Thursday, 15 October 2009

Tom Campbell - A new perspective on consciousness

Tom Campbell was one of the original explorers to work with the late consciousness pioneer - Robert Monroe. He was one of the original scientists to use binaural technology to explore altered states of consciousness. His work with Robert Monroe turned from exploratory to educational, with the foundation of the Monroe Institute.

A Physicist by trade, Tom has now moved forward with an expansive 3 volumes of work, mapping out his Big Theory of Everything. The trilogy is called "My Big TOE", and is available on amazon:

On October 10 & 11th, Tom was in London to give two lectures on his theories. It was with a little trepidation that I attended. Very often people who set themselves up as gurus get caught up in their own self-importance, leave yawning gaps in their logic and surround their methods in pointless ritual. I was prepared for a let-down.

As Tom went through his theories it was evident by his anecdotes, he had done a lot of personal exploration. Many of his stories deeply resonated with my own experiences. For two whole days, he clearly and precisely took us all through philosophy, advanced quantum physics, metaphysics, consciousness, existence, healing, remote viewing, clairvoyance and out-of-body experiences. He explained the rationale behind the fundamentals of existence and shot down one or two long-held myths.

And what about his "Theory of Everything". Is it true? Only time will tell. I personally think that we as individuals will discover the truth way before mankind ever turns the scrutinising eye of science in that direction. Tom's wish is that people don't follow his theories blindly, and that the only way to be sure is for everyone to discover for themselves and make their own "T.O.E.".... or as Chinese Taoism put it:

"Do not follow the great masters..... seek what they sought."

The energy in the room was outstanding. From my personal perspective, the workshop rekindled my desire to explore the greater consciousness and continue to learn more about myself and how I fit into this universe. Not bad for a weekend in Camden.

Saturday, 3 October 2009

Spiritual Crisis

It has become increasingly evident that many people are experiencing episodes of extra ordinary states of consciousness. These episodes are usually accompanied by emotional stress, anxiety or hyper - aroused states of being.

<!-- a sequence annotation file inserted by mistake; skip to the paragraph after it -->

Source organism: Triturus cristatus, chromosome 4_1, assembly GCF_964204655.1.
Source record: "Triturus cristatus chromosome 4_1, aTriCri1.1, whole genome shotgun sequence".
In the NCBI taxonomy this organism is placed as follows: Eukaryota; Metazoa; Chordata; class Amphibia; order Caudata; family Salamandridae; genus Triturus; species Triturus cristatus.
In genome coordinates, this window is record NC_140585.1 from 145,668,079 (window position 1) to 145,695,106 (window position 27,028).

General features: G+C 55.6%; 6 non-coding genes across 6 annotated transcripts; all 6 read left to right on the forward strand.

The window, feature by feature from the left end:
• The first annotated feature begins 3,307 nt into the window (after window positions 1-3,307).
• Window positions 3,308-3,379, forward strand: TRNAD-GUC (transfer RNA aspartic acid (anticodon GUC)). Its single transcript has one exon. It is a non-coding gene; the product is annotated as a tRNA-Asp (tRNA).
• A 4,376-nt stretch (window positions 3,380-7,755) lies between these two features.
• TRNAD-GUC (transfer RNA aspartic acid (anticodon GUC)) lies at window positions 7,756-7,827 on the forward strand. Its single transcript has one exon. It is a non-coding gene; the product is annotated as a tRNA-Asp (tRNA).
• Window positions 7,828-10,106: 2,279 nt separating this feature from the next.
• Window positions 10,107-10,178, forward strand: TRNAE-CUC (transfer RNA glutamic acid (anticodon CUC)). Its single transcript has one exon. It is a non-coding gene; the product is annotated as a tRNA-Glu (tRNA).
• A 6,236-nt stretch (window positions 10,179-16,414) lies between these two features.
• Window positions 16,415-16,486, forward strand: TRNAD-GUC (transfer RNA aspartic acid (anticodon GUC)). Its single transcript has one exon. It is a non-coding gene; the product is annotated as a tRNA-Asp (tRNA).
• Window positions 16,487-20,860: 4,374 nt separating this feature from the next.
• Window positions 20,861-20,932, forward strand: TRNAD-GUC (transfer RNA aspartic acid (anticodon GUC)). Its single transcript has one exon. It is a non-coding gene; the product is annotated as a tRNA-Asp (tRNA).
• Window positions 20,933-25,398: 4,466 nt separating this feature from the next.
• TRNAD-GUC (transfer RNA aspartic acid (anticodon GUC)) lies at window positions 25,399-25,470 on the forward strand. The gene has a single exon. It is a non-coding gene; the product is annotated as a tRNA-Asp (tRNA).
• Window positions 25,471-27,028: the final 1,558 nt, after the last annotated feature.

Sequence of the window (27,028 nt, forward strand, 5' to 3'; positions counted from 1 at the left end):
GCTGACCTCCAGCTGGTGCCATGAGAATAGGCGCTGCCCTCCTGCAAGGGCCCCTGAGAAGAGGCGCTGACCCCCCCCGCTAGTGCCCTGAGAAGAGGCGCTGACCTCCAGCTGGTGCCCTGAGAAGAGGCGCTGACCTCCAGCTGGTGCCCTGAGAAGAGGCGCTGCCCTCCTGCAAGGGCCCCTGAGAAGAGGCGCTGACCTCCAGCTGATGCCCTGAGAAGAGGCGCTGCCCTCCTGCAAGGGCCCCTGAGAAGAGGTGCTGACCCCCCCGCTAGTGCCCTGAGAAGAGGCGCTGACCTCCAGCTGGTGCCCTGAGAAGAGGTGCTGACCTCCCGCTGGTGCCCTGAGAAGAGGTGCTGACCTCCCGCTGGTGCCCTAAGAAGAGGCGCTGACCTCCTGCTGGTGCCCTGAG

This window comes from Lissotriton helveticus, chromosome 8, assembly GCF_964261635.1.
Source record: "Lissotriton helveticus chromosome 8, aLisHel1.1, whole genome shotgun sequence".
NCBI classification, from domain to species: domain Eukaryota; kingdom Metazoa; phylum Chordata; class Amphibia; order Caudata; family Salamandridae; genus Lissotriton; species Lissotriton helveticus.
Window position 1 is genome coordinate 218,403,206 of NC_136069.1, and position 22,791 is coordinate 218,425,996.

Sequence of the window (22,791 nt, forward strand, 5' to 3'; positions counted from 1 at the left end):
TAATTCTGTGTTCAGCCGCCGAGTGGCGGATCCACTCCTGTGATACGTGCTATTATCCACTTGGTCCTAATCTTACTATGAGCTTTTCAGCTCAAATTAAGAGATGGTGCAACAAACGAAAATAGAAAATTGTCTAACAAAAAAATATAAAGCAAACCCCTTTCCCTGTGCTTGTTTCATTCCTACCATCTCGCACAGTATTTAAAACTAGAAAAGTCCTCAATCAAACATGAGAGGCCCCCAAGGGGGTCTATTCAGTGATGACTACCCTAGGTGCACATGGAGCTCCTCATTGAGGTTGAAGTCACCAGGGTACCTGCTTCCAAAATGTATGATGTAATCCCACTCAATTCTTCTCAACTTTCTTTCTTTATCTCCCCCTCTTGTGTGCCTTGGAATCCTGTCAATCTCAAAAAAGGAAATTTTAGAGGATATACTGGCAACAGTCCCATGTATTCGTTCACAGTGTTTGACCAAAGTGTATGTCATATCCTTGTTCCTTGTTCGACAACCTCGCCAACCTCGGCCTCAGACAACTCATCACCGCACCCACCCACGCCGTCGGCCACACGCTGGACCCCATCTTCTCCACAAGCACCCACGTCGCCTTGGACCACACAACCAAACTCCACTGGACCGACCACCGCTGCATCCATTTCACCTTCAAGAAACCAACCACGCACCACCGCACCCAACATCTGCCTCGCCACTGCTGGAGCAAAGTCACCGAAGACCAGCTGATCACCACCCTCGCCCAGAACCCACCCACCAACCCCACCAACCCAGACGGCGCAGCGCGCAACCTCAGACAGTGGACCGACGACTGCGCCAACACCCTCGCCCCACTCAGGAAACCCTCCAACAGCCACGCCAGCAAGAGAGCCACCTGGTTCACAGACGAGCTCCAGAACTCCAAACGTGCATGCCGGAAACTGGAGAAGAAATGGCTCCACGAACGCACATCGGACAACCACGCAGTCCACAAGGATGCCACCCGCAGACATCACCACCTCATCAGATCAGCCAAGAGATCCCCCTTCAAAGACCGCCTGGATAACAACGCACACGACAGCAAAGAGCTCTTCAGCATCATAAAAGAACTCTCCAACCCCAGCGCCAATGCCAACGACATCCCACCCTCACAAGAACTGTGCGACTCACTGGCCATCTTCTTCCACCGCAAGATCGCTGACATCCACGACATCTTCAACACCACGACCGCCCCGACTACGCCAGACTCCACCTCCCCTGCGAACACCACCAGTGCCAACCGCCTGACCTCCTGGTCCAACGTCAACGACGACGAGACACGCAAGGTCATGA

Spiritual or transpersonal crises, can occur spontaneously. They can be triggered by emotional stress, physical exertion and disease, accidents, intense sexual experiences, childbirth, or exposure to psychedelic drugs. However, in many instances the catalysing factor is meditative practices, which are specifically designed to activate spiritual energies. As spiritual disciplines are gaining in popularity in the West, an increasing number of people are experiencing transpersonal crises that can be traced to their practice of Yoga, Zen, Taoism, Tai Chi, Qigong, Pranayama, Kundalini Awakenings, Tibetan Buddhist psycho-energetic exercises, and other forms of intense and focused self-exploration.

Never was this more apparent than at a funeral I attended this week. It was a friend who succumbed to cancer at a very young age. When advised of her imminent death, she was forced into spiritual crisis. Following advice, meditation and prayer with her chosen faith, she was able to transcend her fear and pain and rose to a higher state of being. At her death many friends testified to her state of grace. During her funeral, it was also evident that many people were also in spiritual crisis as a result of their anxiety and loss. Their beliefs were being severely challenged and they (understandably) were functioning with some difficulty.

Traditional psychiatry would recognise many people's spiritual behaviours as being 'psychotic'. This is because it does not distinguish between mystical and psychotic experience. As a result, it labels spiritual crises as 'wrong' and seeks to suppress them with chemical therapies - and also does not accept the transformational and beneficial effects.

However, not all unusual states of consciousness can be categorised as spiritual. It takes input from doctors and clinical psychologists to ensure that there are no underlying malfunctions of the body and brain. Not everyone is neurologically typical (NT), and there are many psychiatric disorders that can produce similar experiences. The difference with these non-NT cases is that they are not transformative, and severely inhibit normal social activity.

On a broader scale, modern tension and anxiety within society can catalyse into mass spiritual crises. Recent events like Princess Diana's death, the World Trade Centre and the Boxing Day Tsunami place many thousands of people into states of altered consciousness as they seek for meaning to tragic news. The majority of these experiences are shared amongst the neurologically typical with no long-lasting effects, and in many cases, people learn and grow and become higher functioning people as a result.